James Alderson is a familiar face on the comedy circuit and has been making people laugh as a stand-up comedian for almost a decade.
Last month the 44-year-old from Waterlooville, took his show, Bring Back The 80s, to the Edinburgh Fringe which turned out to be a rollercoaster ride of emotions – even for a seasoned performer like James.
Through the highs and the lows it was his family, who were 400 miles away, who kept him grounded. Here he reveals how it went:
‘Making the decision to take my brand new stand-up comedy show up to Edinburgh was a difficult one.
‘I’ve been doing stand-up for nine years this autumn and while I’ve been to Edinburgh three times before for the festival, I’d never done a full run of the whole month away from my wife Charlotte, and children Louis and Joe, who have supported me so much during this rollercoaster of making my way in the comedy world.
‘When the idea came to write a show about the 80s and how my childhood compared to my sons’ childhoods, it almost wrote itself.
‘That was back in spring 2018, and since that time the media seemed to fill with nostalgia and 80s-themed shows and products.
‘It got more and more exciting writing the show and previewing it at all the festivals around the country, ahead of the big Edinburgh Festival in August.
‘As a comedian, it actually costs thousands of pounds to take your show to the festival.
‘We pay extortionate amounts for accommodation, the design of our leaflets, posters and printing, the hire of the venue and staff, and so much more.
‘It’s effectively a trade show for comedians pitching our jokes and shows to audiences and the industry, hoping to gain interest.
‘With a tour across Hampshire happening later in the year it was the chance to perform, tighten, perfect and sometimes rewrite the show every night for 21 nights in a row to hundreds of people. It worked.
‘For the first few nights while I was still getting to grips with the content of the show I fumbled through jokes, forgot bits, and sometimes even mechanically performed the show like it was a wedding speech.
‘Slowly but surely though, it was set in stone in my mind and I started to play with the format, develop the jokes, and add some new ideas and strip out the rubbish that was simply not worth keeping in.
‘A few audience reviews stung and criticised my show early on, but it really did the trick.
‘It made me sit up and take stock, but at times being away from my family really made me wonder what I was doing. Had I made a mistake thinking this show was worthy?
‘Why were these audience members feeling so negative about the show? I FaceTimed my family every day, and updated them on my show and what I had been up to, and they sent me photos and clips every day too.
‘The wonders of technology, eh? It made me feel a little more connected to them but more than 400 miles apart still left me a little isolated, especially when emotions about the show were running high in the early stages.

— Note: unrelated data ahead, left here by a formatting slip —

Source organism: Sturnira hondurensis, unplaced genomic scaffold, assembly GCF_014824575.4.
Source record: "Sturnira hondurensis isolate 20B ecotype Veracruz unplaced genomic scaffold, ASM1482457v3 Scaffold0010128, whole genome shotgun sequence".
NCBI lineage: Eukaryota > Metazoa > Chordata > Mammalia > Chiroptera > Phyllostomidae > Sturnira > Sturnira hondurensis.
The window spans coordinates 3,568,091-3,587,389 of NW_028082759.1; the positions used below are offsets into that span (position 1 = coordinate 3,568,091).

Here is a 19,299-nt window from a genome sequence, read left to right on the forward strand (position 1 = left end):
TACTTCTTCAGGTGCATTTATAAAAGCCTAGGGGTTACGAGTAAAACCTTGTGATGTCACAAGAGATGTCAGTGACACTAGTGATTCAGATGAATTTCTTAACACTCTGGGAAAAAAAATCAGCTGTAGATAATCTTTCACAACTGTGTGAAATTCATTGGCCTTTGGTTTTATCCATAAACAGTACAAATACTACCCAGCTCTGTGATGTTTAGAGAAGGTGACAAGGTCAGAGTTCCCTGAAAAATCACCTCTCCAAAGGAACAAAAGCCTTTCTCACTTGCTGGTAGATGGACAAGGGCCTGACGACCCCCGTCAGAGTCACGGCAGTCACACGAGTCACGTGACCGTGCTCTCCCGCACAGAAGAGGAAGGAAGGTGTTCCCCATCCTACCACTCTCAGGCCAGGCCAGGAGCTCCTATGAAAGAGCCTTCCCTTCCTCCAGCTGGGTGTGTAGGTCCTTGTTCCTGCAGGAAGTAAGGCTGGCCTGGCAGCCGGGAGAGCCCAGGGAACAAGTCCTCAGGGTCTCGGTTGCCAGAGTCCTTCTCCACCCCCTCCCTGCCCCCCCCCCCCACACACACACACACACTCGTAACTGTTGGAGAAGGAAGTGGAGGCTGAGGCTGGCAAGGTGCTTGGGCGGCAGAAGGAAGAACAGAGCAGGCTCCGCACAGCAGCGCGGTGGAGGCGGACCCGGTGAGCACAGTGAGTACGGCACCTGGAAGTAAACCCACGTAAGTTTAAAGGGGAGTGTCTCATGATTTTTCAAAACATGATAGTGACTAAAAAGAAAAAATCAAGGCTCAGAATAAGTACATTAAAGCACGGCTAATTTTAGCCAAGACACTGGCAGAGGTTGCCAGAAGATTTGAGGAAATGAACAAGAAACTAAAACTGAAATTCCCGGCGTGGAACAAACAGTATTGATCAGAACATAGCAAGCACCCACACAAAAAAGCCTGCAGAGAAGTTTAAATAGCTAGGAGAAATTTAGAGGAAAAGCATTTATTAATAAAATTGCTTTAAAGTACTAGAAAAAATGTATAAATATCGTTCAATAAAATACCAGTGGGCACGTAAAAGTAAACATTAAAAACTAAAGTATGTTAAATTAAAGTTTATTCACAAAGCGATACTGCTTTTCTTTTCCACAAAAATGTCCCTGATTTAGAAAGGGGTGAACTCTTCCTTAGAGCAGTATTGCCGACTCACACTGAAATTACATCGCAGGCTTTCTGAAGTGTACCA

‘Edinburgh is such a vibrant city and coming out from a bad show to bustling streets is such a clash of emotions. Luckily, after hard work and rethinking, almost all the shows after the first week absolutely rocked.
‘My wife gave me much needed advice and reassurance along the way and I kept creative and made my show something I am so proud of. Even my 12-year-old gave me some solid level-headed feedback.
‘Amazingly it really did open my mind to the reality of what I was doing.
‘For the last few weeks I was getting amazing feedback and it blew my mind.
‘What a contrast to the first week of shows where people found it hard to look me in the eyes after the show, and here I was getting reviews that most could only dream of.
‘That’s really what comedy is all about. You keep working on your jokes and don’t give up.
‘But, more than anything, you turn to your close friends and family for support and know that this job is a real rollercoaster.
‘From one minute to the next the show can turn from a stern-faced audience member to someone crying with laughter and someone falling off their chair in stitches – as happened in show 10!
‘Being a comedian is such a solitary job.
‘In the wings and on stage on your own and travelling on your own and staying places on your own.
‘Without family and close loved ones, it’s easy to become obsessed with material that is rubbish or – even worse – believe you are hilarious.
‘Loved ones keep you grounded and also keep you focussed on why you are doing it all.
‘That is so important when you’re in a strange city surrounded by thousands of other comedians all vying for audiences and their praise.
‘I’m back now and looking forward to touring in Havant, Fareham, Portsmouth and Southampton and hosting my own clubs in Horndean and Portsmouth.
‘Making people laugh and laughing with them is the best job in the world, and now having a show that I’m proud of that really does touch the nostalgic funny bones of people in their 30s, 40s and 50s is such a joy.
‘Who knows, maybe some will bring their children, and families so they can learn what life used to be about.’
Keep up to date with James’s latest shows by heading to